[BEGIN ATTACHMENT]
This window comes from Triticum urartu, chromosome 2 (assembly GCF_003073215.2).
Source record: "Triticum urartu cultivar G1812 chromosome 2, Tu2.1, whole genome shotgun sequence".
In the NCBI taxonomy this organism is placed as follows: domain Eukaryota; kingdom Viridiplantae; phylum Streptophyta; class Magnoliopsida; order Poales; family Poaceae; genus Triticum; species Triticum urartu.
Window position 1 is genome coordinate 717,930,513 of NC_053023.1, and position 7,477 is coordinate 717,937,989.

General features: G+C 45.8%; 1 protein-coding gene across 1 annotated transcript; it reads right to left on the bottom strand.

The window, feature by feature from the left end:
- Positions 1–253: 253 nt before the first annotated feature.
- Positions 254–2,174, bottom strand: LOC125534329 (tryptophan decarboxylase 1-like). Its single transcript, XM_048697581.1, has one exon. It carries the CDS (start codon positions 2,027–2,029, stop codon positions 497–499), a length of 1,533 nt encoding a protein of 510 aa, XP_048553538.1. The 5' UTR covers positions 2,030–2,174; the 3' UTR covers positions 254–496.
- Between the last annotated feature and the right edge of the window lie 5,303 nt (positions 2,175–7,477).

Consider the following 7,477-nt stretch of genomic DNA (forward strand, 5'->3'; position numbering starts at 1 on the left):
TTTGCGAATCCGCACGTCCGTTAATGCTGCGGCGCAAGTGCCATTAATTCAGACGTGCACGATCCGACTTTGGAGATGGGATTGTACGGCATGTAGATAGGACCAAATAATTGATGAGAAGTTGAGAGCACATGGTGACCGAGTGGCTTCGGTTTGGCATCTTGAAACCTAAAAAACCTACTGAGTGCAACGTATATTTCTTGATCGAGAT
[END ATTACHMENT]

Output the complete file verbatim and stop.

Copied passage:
This window comes from Triticum urartu, chromosome 2 (assembly GCF_003073215.2).
Source record: "Triticum urartu cultivar G1812 chromosome 2, Tu2.1, whole genome shotgun sequence".
In the NCBI taxonomy this organism is placed as follows: domain Eukaryota; kingdom Viridiplantae; phylum Streptophyta; class Magnoliopsida; order Poales; family Poaceae; genus Triticum; species Triticum urartu.
Window position 1 is genome coordinate 717,930,513 of NC_053023.1, and position 7,477 is coordinate 717,937,989.

General features: G+C 45.8%; 1 protein-coding gene across 1 annotated transcript; it reads right to left on the bottom strand.

The window, feature by feature from the left end:
- Positions 1–253: 253 nt before the first annotated feature.
- Positions 254–2,174, bottom strand: LOC125534329 (tryptophan decarboxylase 1-like). Its single transcript, XM_048697581.1, has one exon. It carries the CDS (start codon positions 2,027–2,029, stop codon positions 497–499), a length of 1,533 nt encoding a protein of 510 aa, XP_048553538.1. The 5' UTR covers positions 2,030–2,174; the 3' UTR covers positions 254–496.
- Between the last annotated feature and the right edge of the window lie 5,303 nt (positions 2,175–7,477).

Consider the following 7,477-nt stretch of genomic DNA (forward strand, 5'->3'; position numbering starts at 1 on the left):
TTTGCGAATCCGCACGTCCGTTAATGCTGCGGCGCAAGTGCCATTAATTCAGACGTGCACGATCCGACTTTGGAGATGGGATTGTACGGCATGTAGATAGGACCAAATAATTGATGAGAAGTTGAGAGCACATGGTGACCGAGTGGCTTCGGTTTGGCATCTTGAAACCTAAAAAACCTACTGAGTGCAACGTATATTTCTTGATCGAGAT